10 Percent of College Grads Think Judge Judy Sits on the Supreme Court

10 Percent of College Grads Think Judge Judy Sits on the Supreme Court

One out of every 10 American college graduates believes that Judge Judith Sheindlin — better known as television's Judge Judy — currently sits on the United States Supreme Court

The findings, which were first reported by the American Council of Trustees and Alumni in September from a Constitution Day survey, have come to increased prominence in recent days. 

The survey, which measured America's constitutional knowledge, also indicated some other gaping holes in the civic knowledge of America's youth. Of college grads, 46% was unfamiliar with the election cycle (four years for president, six for Senate, two for the House of Representatives), and 11% of Americans between the ages of 25 and 34 believed that the Constitution had to be reauthorized every four years.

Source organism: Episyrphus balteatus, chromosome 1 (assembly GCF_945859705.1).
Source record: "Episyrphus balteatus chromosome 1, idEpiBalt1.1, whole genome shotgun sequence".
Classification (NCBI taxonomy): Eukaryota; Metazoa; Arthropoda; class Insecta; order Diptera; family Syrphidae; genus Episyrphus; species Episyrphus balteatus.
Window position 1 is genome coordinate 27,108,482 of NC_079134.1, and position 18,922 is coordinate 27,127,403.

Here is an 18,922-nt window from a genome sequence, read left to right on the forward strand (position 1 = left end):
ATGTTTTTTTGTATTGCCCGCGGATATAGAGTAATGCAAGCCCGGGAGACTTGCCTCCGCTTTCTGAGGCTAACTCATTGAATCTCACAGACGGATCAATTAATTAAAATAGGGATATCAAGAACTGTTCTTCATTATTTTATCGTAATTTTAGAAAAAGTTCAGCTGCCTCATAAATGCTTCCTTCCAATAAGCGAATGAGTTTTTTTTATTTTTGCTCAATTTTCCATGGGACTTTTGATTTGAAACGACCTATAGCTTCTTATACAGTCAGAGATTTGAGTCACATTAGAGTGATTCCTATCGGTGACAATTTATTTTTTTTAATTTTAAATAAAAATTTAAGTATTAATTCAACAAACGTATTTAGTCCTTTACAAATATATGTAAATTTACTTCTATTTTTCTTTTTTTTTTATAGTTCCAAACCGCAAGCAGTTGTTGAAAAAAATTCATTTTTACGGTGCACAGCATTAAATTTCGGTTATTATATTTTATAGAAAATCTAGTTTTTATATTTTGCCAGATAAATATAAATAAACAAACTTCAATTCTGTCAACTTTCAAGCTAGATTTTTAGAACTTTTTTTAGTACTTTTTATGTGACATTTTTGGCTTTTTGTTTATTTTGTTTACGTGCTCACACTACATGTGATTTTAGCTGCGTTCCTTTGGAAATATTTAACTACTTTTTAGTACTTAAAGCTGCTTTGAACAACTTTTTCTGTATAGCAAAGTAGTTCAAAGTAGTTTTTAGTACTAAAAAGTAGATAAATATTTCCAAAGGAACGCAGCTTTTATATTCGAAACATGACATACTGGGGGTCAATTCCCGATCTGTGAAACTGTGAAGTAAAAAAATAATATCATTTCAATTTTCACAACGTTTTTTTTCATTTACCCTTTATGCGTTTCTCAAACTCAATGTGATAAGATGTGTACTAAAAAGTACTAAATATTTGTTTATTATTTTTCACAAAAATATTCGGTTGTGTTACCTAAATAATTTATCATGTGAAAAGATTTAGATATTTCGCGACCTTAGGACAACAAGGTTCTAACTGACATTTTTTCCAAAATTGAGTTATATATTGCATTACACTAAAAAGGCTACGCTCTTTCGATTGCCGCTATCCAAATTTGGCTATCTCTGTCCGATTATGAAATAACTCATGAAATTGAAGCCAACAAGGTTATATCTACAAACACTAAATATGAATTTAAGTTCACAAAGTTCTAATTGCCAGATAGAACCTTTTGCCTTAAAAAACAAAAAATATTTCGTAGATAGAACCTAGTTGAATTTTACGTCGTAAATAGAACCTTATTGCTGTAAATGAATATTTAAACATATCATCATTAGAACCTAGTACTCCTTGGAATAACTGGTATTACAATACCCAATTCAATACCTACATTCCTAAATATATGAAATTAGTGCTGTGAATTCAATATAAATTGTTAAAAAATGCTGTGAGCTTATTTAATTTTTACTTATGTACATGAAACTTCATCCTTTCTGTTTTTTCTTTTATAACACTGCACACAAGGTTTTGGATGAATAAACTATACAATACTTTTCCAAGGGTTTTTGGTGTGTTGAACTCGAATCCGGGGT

The study is the latest in a long tradition of surveys that call into question many Americans' dubious understanding of civics. In 2014, a student group at Texas Tech University asked random students questions like "Who won the Civil War?" and "Who is our vice president?" The video, which has been viewed by more than 2 million people, prompted a succession of cringeworthy answers and "I have no idea"s. But do not despair: Most students could name the show that saw the rise of "Snooki."  

The schtick was also popularized by late night comedian Jay Leno during his reign as host of the Tonight Show in his segment "Jaywalking." 

Other large surveys have backed up the ACTA/Leno findings, showing that the responses and numbers were far from a fluke. A 2008 study by the Intercollegiate Studies Institute found that only half of adults could correctly name the three branches of government, according to Smithsonian magazine. ACTA also bemoaned similar results in a 2014 survey. 

There is also the possibility that Judge Sheindlin may actually be tapped for SCOTUS. Why not? If there's a Facebook group, there's a way. 

And anyway, who wouldn't want to read a Judge Judy decision?